CHICAGO--(BUSINESS WIRE)--Ratings for Canadian banks are Stable despite slowing consumer borrowing and the potential for credit deterioration at some point in 2014, according to Fitch Ratings.
Canadian bank earnings remain largely stable as low provisioning amid continued good credit quality and reasonable expense management continue to offset some margin compression. Furthermore, wealth management and capital markets revenue supported earnings as global equity and debt markets improved during 2013.
While Fitch currently believes that the Canadian housing market will experience a soft landing, a severer decline than expected could be driven by increased unemployment or interest rates, either of which would impact borrowers' ability to service outstanding debt. Catalysts for such changes could potentially include commodity market shocks or other exogenous macroeconomic factors that have contagion effects on the Canadian economy.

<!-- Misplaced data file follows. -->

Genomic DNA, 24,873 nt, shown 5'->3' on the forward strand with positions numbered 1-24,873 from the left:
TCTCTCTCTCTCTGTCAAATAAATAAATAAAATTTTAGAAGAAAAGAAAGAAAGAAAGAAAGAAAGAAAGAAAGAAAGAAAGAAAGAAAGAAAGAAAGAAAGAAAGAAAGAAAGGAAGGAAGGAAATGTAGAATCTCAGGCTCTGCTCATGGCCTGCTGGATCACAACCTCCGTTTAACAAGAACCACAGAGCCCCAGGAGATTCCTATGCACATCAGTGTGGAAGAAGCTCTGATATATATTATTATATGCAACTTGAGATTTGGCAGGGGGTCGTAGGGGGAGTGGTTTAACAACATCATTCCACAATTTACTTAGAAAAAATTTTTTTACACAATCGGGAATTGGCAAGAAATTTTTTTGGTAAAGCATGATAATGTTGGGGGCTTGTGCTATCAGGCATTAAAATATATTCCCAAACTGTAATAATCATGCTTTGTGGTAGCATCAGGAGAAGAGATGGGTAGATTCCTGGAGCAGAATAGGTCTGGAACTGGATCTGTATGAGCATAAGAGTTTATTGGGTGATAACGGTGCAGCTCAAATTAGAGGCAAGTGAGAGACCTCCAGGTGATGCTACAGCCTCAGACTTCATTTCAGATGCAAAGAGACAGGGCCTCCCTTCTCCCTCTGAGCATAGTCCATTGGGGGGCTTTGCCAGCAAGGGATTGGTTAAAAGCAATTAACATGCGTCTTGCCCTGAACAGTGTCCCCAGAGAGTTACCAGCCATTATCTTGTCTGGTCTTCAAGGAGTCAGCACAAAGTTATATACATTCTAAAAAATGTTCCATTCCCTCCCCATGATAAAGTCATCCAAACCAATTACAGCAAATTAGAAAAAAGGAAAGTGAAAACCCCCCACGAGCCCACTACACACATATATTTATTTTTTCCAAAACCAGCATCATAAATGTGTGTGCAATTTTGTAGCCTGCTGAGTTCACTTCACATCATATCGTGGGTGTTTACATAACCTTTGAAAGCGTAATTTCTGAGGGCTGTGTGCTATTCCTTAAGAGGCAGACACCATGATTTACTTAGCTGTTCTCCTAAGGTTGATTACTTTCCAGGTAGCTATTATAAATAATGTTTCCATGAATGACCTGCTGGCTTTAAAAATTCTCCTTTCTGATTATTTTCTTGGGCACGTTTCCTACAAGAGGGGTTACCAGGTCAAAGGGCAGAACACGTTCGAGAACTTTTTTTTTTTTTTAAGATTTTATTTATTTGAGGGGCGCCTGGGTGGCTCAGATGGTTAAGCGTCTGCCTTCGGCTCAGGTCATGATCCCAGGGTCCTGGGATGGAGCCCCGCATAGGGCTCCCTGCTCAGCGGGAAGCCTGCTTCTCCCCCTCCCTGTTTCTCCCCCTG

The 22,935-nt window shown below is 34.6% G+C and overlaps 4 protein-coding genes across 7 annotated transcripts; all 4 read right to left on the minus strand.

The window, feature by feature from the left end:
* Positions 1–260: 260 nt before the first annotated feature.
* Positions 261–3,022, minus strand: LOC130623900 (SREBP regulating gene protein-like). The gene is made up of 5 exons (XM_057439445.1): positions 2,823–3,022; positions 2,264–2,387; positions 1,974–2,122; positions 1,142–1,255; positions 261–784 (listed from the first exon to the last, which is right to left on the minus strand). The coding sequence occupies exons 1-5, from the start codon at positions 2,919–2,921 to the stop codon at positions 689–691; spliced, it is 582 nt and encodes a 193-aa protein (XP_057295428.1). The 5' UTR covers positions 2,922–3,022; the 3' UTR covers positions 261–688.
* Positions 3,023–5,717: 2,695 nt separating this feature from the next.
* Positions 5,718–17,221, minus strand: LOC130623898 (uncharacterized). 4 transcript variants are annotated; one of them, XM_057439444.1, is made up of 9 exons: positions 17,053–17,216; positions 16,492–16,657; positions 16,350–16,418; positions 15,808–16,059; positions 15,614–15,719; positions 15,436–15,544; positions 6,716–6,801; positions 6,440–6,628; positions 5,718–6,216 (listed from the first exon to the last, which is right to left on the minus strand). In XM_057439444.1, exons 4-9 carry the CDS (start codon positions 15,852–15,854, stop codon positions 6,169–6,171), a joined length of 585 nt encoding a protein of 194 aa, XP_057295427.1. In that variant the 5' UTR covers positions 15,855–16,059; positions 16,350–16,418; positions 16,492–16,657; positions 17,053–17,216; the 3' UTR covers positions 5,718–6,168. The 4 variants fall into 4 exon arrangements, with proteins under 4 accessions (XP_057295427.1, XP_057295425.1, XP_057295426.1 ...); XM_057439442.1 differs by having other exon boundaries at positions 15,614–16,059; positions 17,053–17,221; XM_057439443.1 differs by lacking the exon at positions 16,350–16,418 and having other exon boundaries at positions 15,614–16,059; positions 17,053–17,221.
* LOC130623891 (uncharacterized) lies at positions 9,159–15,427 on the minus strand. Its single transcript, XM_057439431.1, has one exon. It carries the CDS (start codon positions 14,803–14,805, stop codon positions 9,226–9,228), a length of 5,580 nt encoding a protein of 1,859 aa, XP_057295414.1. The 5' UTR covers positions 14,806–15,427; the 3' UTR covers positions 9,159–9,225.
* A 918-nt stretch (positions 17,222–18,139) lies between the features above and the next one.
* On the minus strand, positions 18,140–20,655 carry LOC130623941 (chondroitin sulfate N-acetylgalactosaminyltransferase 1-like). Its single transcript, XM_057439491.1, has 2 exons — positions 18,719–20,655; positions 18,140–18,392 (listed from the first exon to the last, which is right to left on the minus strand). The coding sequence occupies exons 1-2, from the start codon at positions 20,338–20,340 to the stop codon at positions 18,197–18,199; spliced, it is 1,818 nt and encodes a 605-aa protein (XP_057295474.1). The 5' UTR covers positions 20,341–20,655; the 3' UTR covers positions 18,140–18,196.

Canadian bank capital levels remain sound, and provide a buffer to absorb credit deterioration in the banks' consumer lending portfolios. Fitch has performed a point-in-time severe stress test on the consumer loan portfolio, indicating that the banks' capital position can withstand a stress in all but the most severe scenarios. In more severe scenarios it is likely the banks could take mitigating actions to support their capital levels.
On Jan. 24, 2013, Fitch completed a peer review of the seven large Canadian financial institutions in its portfolio and affirmed all ratings with a Stable Outlook. At present, Fitch views the risks associated with Canadian consumer indebtedness and the Canadian housing market to be mitigated by the banks' good capital levels and adequate liquidity positions.
The full report 'Canadian Banks 2013: Another Solid Year but Consumer Risks Lurk' is available at 'www.fitchratings.com'.
Additional information is available at 'www.fitchratings.com'.
Applicable Criteria and Related Research: Canadian Banks: 2013: Another Solid Year, But Consumer Risks Lurk